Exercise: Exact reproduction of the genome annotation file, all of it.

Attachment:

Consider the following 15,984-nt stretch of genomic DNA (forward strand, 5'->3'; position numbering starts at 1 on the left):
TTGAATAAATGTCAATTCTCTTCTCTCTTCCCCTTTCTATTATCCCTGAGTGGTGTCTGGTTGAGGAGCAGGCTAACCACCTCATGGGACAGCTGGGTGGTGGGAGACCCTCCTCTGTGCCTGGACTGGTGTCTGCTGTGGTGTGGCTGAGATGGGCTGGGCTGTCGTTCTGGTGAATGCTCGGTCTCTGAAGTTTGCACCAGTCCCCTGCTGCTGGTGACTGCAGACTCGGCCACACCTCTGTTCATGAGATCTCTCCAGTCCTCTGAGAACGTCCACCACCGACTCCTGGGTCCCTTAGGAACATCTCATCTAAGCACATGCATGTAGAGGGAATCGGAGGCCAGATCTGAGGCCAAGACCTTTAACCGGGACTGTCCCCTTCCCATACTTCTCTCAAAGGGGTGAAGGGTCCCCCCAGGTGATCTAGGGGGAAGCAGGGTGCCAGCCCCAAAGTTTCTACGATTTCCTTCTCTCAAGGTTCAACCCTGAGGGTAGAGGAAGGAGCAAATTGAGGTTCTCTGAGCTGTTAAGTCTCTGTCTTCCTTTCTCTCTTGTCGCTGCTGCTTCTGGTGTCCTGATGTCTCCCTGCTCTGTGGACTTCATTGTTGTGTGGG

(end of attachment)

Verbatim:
Consider the following 15,984-nt stretch of genomic DNA (forward strand, 5'->3'; position numbering starts at 1 on the left):
TTGAATAAATGTCAATTCTCTTCTCTCTTCCCCTTTCTATTATCCCTGAGTGGTGTCTGGTTGAGGAGCAGGCTAACCACCTCATGGGACAGCTGGGTGGTGGGAGACCCTCCTCTGTGCCTGGACTGGTGTCTGCTGTGGTGTGGCTGAGATGGGCTGGGCTGTCGTTCTGGTGAATGCTCGGTCTCTGAAGTTTGCACCAGTCCCCTGCTGCTGGTGACTGCAGACTCGGCCACACCTCTGTTCATGAGATCTCTCCAGTCCTCTGAGAACGTCCACCACCGACTCCTGGGTCCCTTAGGAACATCTCATCTAAGCACATGCATGTAGAGGGAATCGGAGGCCAGATCTGAGGCCAAGACCTTTAACCGGGACTGTCCCCTTCCCATACTTCTCTCAAAGGGGTGAAGGGTCCCCCCAGGTGATCTAGGGGGAAGCAGGGTGCCAGCCCCAAAGTTTCTACGATTTCCTTCTCTCAAGGTTCAACCCTGAGGGTAGAGGAAGGAGCAAATTGAGGTTCTCTGAGCTGTTAAGTCTCTGTCTTCCTTTCTCTCTTGTCGCTGCTGCTTCTGGTGTCCTGATGTCTCCCTGCTCTGTGGACTTCATTGTTGTGTGGG